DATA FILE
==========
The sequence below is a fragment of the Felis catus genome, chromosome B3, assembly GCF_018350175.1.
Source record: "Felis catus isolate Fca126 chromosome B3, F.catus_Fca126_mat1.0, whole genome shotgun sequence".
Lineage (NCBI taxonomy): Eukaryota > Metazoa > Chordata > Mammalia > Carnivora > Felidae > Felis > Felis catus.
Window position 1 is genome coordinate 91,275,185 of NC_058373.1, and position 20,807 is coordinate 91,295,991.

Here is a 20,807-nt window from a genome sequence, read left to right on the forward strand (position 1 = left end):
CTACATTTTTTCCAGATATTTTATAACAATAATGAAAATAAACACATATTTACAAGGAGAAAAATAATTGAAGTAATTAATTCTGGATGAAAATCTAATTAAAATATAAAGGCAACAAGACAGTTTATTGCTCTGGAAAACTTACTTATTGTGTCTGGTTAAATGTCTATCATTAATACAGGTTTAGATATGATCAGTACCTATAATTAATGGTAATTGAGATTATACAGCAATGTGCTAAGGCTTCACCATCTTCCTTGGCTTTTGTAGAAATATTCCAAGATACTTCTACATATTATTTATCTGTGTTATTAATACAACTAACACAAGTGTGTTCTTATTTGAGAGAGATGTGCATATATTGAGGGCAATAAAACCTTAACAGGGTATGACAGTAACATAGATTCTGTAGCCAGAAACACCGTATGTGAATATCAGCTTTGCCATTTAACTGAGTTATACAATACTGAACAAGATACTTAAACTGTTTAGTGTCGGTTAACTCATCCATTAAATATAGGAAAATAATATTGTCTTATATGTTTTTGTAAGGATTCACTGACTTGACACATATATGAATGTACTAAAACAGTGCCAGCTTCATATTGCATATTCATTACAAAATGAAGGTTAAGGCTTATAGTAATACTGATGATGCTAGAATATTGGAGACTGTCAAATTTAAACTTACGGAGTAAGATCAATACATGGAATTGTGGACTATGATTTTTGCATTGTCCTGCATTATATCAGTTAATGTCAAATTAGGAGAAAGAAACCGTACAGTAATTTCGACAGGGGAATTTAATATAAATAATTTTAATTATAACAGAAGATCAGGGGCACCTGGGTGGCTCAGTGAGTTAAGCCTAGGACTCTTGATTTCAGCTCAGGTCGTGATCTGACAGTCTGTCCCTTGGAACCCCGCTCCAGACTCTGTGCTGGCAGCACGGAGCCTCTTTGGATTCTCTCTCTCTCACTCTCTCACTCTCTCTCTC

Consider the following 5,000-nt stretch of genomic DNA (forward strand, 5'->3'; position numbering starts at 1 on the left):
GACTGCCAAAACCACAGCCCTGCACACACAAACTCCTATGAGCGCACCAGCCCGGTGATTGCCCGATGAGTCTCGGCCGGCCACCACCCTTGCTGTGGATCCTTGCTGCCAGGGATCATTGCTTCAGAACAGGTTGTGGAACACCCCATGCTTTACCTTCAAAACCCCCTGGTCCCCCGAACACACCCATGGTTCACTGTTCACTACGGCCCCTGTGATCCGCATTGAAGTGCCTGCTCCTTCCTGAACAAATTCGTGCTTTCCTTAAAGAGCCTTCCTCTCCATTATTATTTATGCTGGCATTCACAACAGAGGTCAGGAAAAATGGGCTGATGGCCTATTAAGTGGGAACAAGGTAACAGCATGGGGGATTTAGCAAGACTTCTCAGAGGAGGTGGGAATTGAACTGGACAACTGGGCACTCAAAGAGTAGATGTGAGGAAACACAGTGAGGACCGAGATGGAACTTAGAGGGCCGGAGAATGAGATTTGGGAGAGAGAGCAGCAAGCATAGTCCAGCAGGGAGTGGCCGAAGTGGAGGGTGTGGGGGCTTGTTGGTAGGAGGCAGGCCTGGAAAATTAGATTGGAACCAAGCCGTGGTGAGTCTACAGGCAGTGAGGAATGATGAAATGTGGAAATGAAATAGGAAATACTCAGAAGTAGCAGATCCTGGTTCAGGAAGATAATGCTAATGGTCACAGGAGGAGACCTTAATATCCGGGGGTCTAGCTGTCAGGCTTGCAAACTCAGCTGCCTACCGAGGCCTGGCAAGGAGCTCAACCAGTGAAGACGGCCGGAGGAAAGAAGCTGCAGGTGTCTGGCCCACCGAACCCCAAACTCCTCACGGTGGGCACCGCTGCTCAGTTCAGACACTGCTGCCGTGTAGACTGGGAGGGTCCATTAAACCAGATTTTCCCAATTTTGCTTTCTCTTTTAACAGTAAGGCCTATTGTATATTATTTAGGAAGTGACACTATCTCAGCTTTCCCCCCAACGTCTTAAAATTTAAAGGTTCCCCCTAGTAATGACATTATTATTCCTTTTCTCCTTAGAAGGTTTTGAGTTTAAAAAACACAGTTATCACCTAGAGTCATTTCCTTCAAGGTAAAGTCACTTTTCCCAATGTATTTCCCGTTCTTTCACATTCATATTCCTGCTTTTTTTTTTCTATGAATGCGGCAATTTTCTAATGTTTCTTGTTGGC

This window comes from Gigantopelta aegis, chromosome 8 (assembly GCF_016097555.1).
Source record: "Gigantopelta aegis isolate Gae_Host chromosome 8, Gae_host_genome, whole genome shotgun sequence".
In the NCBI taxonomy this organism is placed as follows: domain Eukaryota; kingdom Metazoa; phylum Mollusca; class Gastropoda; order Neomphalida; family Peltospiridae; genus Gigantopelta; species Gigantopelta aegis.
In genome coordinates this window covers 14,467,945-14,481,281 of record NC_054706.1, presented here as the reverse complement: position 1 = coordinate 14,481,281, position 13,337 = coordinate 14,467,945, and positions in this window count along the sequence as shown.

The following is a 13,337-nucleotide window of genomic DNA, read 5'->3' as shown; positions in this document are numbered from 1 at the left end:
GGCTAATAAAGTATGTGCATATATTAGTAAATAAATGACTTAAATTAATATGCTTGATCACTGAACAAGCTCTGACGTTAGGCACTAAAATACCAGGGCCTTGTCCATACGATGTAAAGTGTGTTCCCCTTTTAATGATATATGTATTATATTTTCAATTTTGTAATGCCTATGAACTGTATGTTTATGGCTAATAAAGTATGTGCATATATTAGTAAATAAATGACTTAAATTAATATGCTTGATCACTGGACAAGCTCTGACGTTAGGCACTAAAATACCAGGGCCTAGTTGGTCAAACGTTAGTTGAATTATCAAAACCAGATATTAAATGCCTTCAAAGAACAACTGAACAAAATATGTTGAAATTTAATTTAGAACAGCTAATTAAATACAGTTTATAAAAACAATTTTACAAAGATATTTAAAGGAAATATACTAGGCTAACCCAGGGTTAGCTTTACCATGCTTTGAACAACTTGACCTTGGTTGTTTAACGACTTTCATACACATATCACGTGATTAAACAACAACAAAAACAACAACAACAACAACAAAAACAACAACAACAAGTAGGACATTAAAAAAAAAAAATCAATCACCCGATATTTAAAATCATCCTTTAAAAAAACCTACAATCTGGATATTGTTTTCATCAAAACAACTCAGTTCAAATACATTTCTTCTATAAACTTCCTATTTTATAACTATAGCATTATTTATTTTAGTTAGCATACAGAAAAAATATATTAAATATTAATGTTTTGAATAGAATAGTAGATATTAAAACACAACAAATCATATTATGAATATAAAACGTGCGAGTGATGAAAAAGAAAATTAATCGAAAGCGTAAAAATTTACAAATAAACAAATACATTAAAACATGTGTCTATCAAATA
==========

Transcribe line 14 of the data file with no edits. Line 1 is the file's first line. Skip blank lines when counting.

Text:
GGCTAATAAAGTATGTGCATATATTAGTAAATAAATGACTTAAATTAATATGCTTGATCACTGAACAAGCTCTGACGTTAGGCACTAAAATACCAGGGCCTTGTCCATACGATGTAAAGTGTGTTCCCCTTTTAATGATATATGTATTATATTTTCAATTTTGTAATGCCTATGAACTGTATGTTTATGGCTAATAAAGTATGTGCATATATTAGTAAATAAATGACTTAAATTAATATGCTTGATCACTGGACAAGCTCTGACGTTAGGCACTAAAATACCAGGGCCTAGTTGGTCAAACGTTAGTTGAATTATCAAAACCAGATATTAAATGCCTTCAAAGAACAACTGAACAAAATATGTTGAAATTTAATTTAGAACAGCTAATTAAATACAGTTTATAAAAACAATTTTACAAAGATATTTAAAGGAAATATACTAGGCTAACCCAGGGTTAGCTTTACCATGCTTTGAACAACTTGACCTTGGTTGTTTAACGACTTTCATACACATATCACGTGATTAAACAACAACAAAAACAACAACAACAACAACAAAAACAACAACAACAAGTAGGACATTAAAAAAAAAAAATCAATCACCCGATATTTAAAATCATCCTTTAAAAAAACCTACAATCTGGATATTGTTTTCATCAAAACAACTCAGTTCAAATACATTTCTTCTATAAACTTCCTATTTTATAACTATAGCATTATTTATTTTAGTTAGCATACAGAAAAAATATATTAAATATTAATGTTTTGAATAGAATAGTAGATATTAAAACACAACAAATCATATTATGAATATAAAACGTGCGAGTGATGAAAAAGAAAATTAATCGAAAGCGTAAAAATTTACAAATAAACAAATACATTAAAACATGTGTCTATCAAATA